We like it when baby boomers write books. We like it even better when those books are about the early years of our generation. That’s the case with David Robbins‘ “The Tu-Tone DeSoto.” This is an excerpt from the first chapter.
Connie grips the two aluminum tubes of the porch swing’s arm and imagines them as the twin barrels of her father’s twelve-gauge shotgun. Through the open front door and windows behind her she had heard the predictable slow muffled crash from the kitchen. Her mother, drunk again, has fallen from her chair to the floor. She then tightens her grip on the gritty tubes of the porch swing’s arm as desperately as her sixteen-year-old grasp would allow.
“God dammit, Jake!” she hears her mother rasp, blaming her drunkenness on the chair. “When’re you ever gonna fix this goddamned chair?”
Coalescing into the warm light of the porch where Connie sits is the soft pale glow from the 17-inch Dumont console television where her father is watching television in the living room. Vice President Richard Nixon and Senator John F. Kennedy debate one another for the United States presidency as Howard K. Smith moderates.
She concentrates on listening to the distant voices from the TV. “Uh, I believe that Vice President Nixon is only paying lip service to the increase of the minimum wage to a dollah an houah,” Kennedy drolls on in his distinct Massachusetts accent. Connie knows that Massachusetts is a place she will never see because she feels doomed to be trapped in an ordinary life here in Hanson, Iowa–at least once she is freed from the dysfunctions of her parents.
From inside the house the wood frame of the over-used living room couch creaks annoyingly as her father quietly and routinely rises to attend to his drunken wife. “I’m coming, Vera, dammit,” her father groans as he makes his way toward the kitchen. “Just hold your horses.”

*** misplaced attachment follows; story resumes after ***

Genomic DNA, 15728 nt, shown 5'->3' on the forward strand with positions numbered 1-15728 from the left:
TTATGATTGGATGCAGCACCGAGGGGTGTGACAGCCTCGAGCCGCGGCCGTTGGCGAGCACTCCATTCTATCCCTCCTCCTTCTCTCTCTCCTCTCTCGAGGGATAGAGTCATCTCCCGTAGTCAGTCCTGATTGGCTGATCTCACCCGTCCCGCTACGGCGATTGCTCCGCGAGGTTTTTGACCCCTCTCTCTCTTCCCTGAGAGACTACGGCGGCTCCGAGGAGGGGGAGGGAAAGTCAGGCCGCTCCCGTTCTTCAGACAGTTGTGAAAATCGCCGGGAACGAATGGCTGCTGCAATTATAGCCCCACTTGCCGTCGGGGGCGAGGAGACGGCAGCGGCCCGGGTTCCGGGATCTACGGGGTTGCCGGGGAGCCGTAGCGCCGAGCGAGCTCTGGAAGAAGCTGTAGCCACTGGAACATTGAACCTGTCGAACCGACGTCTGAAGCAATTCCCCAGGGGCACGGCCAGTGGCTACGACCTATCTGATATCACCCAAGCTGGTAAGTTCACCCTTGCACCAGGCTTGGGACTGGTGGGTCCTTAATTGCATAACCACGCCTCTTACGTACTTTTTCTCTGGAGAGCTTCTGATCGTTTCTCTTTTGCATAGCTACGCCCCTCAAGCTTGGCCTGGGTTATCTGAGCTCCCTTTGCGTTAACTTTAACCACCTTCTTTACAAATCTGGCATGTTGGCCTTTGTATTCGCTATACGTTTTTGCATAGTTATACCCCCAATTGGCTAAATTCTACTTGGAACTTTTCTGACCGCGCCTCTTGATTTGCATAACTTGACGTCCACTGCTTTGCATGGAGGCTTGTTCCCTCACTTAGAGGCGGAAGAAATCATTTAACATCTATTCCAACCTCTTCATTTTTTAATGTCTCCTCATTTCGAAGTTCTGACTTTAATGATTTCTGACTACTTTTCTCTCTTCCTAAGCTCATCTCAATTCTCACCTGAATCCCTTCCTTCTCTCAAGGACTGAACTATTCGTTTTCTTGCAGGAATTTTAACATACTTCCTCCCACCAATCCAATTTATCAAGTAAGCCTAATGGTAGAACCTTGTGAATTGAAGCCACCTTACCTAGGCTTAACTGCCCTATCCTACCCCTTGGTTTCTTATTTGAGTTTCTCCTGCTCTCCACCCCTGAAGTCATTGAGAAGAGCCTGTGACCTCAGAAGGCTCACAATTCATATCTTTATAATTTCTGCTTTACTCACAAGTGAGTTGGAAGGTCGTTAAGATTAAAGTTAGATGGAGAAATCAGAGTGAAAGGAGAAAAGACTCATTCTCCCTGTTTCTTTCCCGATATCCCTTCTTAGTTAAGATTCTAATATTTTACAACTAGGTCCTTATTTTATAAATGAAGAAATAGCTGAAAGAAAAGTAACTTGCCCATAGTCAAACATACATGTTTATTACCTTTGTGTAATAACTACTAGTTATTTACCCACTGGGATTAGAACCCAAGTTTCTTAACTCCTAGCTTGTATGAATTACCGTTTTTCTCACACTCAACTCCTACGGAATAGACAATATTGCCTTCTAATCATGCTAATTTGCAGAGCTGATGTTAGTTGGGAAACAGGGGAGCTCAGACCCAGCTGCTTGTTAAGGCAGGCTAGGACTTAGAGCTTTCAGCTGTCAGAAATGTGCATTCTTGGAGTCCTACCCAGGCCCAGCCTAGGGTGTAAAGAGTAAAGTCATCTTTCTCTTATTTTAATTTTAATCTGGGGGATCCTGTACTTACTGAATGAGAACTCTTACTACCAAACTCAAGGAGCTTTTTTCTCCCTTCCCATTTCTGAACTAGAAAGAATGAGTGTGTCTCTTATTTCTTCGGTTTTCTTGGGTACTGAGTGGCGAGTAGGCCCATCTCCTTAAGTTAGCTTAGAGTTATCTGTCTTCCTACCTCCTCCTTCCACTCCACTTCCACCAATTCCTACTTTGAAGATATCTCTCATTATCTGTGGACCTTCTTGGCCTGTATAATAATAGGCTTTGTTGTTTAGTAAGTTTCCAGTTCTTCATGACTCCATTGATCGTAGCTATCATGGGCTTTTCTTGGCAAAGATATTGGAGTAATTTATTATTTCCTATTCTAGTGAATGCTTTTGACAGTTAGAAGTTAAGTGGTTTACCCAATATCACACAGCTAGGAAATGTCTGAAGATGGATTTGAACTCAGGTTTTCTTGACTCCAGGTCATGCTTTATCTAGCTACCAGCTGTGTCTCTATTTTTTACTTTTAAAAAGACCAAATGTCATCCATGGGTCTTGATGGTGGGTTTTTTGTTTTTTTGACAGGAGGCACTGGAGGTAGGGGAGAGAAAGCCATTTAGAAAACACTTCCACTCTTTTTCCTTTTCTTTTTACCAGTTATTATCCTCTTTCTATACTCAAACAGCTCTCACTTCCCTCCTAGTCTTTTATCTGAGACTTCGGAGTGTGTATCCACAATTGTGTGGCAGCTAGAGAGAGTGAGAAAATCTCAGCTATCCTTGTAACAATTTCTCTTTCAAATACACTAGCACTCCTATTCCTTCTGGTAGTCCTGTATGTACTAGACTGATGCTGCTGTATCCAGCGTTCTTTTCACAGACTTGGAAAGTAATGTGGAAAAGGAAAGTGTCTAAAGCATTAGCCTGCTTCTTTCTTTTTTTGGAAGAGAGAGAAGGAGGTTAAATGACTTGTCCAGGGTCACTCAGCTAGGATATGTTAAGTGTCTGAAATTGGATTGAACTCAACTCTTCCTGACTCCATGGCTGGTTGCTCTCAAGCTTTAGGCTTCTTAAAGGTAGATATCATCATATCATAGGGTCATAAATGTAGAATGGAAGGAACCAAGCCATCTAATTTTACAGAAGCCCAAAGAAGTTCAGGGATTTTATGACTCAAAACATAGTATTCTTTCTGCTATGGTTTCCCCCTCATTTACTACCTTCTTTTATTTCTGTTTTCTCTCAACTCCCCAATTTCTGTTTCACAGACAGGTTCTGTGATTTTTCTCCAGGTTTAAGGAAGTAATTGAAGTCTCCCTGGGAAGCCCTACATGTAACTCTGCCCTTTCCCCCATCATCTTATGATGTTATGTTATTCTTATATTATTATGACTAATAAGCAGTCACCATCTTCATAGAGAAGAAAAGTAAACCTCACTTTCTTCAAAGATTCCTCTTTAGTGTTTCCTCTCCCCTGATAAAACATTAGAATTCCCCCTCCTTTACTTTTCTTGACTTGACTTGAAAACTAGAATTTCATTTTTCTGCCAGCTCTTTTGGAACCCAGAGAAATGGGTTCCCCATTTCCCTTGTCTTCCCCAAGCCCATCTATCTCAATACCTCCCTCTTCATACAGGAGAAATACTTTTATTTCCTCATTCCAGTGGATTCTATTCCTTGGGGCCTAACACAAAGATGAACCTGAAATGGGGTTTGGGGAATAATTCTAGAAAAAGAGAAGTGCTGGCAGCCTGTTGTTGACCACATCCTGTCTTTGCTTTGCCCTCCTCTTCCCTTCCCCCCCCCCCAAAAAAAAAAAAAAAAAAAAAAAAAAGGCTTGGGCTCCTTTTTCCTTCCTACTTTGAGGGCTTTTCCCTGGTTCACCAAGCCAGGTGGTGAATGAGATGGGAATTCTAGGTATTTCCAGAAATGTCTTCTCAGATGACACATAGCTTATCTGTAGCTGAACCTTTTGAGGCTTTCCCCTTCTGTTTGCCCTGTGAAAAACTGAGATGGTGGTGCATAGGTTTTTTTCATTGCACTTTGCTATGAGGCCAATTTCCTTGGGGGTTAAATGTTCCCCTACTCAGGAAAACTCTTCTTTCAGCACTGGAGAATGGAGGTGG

It has been getting worse between her parents. Her father’s attentions directed toward his deteriorating wife have left Connie free from her fear of his threatening desires toward her as she has grown into adolescence. The cold comfort of her father’s ignoring her has left her gratefully invisible to him. But she knows it is only a matter of time, as she has seen the wanton glances he has leveled at her from within the darkness of his libido. When she is around him, she feels as helpless as prey for a hidden tiger ready to spring.
Feeling only a little safer now that her father distanced himself in the kitchen, Connie relaxes her grip on the dry naked tubes of the chair arm. She picks up her glass of orangeade from the chipped paint metal end table and vacantly sips as she directs her gaze down the street toward the homes where more normal families live.
Learn more online. The 1956 DeSoto Firedome pictured on the book cover of “The Tu-tone DeSoto” and on this site is courtesy of Brad and Howard Miller of Simsbury, CT.